The behavioral cloning approach is pretty hard and I’ve already mentioned the reasons “why” in earlier blog post, but suffice it to say that humans base their decision on more than an ML model has at its disposal + they’re rather inconsistent. But I refuse to leave it like that, I’m currently working on this problem and… we’ll see, that’s all I can say for now.
Second approach: heuristic based on depth map
Instead, I used a simple, deterministic procedure that simply steers in the direction in which there’s the most space to go. It’s a variation of a method called “follow the gap”, with a few differences that account for: 1) the fact that the view is constantly shaking, 2) noise in the depth map, and 3) a pretty narrow field of view of the camera.
Roughly, the idea is to take a set of points lying on an elliptical arc, take depth readings in the neighborhood of each point, calculate the average depth in that neighborhood, and then choose the point with the highest average depth. That point corresponds to a steering angle. I stored a decimated image and its corresponding angle, and those pairs (image, angle) were then fed to the model. On the left is a depth map in which the points lying on the arc were replaced by their average neighborhood distance.
Prediction took, on average ~35ms (on the Jetson) using this method. That’s actually not bad and it’s definitely “driveable”. However, a neural network model trained on the labels generated with this heuristic yields a prediction (including communication and pre-processing) in ~3.5ms even though the GPU has just “only” 256 CUDA cores.
This is a neat trick: make a costly computation on a larger machine, use the result as label for a neural network, train it, and then use its predictions for making decisions on a smaller, embedded system.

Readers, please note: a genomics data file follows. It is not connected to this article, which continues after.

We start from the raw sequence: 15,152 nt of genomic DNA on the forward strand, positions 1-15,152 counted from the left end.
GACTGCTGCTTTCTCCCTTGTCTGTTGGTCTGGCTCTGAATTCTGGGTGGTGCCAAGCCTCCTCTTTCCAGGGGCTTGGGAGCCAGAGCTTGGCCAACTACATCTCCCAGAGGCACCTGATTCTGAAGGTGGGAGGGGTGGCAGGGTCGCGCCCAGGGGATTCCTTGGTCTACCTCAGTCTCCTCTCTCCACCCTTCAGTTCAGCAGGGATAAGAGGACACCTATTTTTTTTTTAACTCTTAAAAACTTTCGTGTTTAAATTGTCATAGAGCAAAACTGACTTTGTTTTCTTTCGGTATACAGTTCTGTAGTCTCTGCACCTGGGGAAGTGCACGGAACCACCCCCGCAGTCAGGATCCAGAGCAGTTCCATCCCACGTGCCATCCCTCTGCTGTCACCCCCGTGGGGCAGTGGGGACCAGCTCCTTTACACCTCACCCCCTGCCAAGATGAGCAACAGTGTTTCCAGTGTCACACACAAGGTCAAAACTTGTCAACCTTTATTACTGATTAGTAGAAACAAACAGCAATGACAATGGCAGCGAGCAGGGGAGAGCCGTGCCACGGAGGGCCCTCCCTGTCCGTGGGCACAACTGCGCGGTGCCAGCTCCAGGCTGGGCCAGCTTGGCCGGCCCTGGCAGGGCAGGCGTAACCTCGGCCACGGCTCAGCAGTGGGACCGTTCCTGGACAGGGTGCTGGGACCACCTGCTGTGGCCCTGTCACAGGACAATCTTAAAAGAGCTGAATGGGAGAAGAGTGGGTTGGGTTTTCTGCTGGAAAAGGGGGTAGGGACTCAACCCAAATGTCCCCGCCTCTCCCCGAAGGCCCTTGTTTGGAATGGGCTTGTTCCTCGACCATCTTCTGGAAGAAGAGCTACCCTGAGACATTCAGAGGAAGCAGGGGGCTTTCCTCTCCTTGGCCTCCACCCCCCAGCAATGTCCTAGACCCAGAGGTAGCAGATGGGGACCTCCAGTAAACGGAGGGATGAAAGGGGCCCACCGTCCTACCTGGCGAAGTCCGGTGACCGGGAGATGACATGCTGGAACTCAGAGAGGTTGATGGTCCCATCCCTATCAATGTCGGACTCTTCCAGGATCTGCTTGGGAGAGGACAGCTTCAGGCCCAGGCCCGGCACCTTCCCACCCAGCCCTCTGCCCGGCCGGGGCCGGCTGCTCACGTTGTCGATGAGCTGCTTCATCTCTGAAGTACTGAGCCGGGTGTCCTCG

I’m going to first introduce you to the pond next to my flat around which Karr was driving, then I’ll show three videos of the car driving at: low, medium, and high speed. And then, I’ll include a short video of how the same neural network performed in an entirely different environment.
Driving around the pond
Here’s how the pond looks like on Google Maps:
And here’s a video from the neural network controlling the steering angle and making a single lap around the pond, low speed:
Here’s a lap at medium speed (sorry for the shaky camera, I had to run behind the car):
And here’s one of the turns at high speed:
I didn’t capture the whole lap because I didn’t trust myself to react fast enough to stop the car and avoid any possible collisions, but also: I would look absurdly sprinting around the pond behind a “toy car”.
As a bonus, and to give you an idea of how fast a car like this can go, here’s a short video at maximum speed, on a straight, but still controlled by the neural network:
Driving in a cellar
I used the exact same NN model and tested it out in a completely different environment (full movie):
This is a corridor in my cellar and it’s just one turn, I know, but it’s a 180°, much tighter turn than any of the ones Karr experienced driving around the pond. I had to use two hacks to make it work (can you guess what they were?), but honestly, it was way easier to get to work than I anticipated. And as a result a model trained on data gathered around the pond also works indoors.
I think that’s awesome :)
I would like to thank:
- the company Skriware for 3D-printing the blue body parts you could see on top of the Traxxas chassis
- the organizers of the F1/10th competition for providing excellent materials for amateurs like me to follow and build my own autonomous RC car. The upcoming F1/10th competition will take place in New York, in October (we’ll be there!), and the one after that will be in Berlin, probably in April or May 2020. It’s an awesome event, with great atmosphere and people, and you, Dear Reader, should definitely take part in it ;)
- and last but not least— my Dad for building the scaffold to which the camera was attached.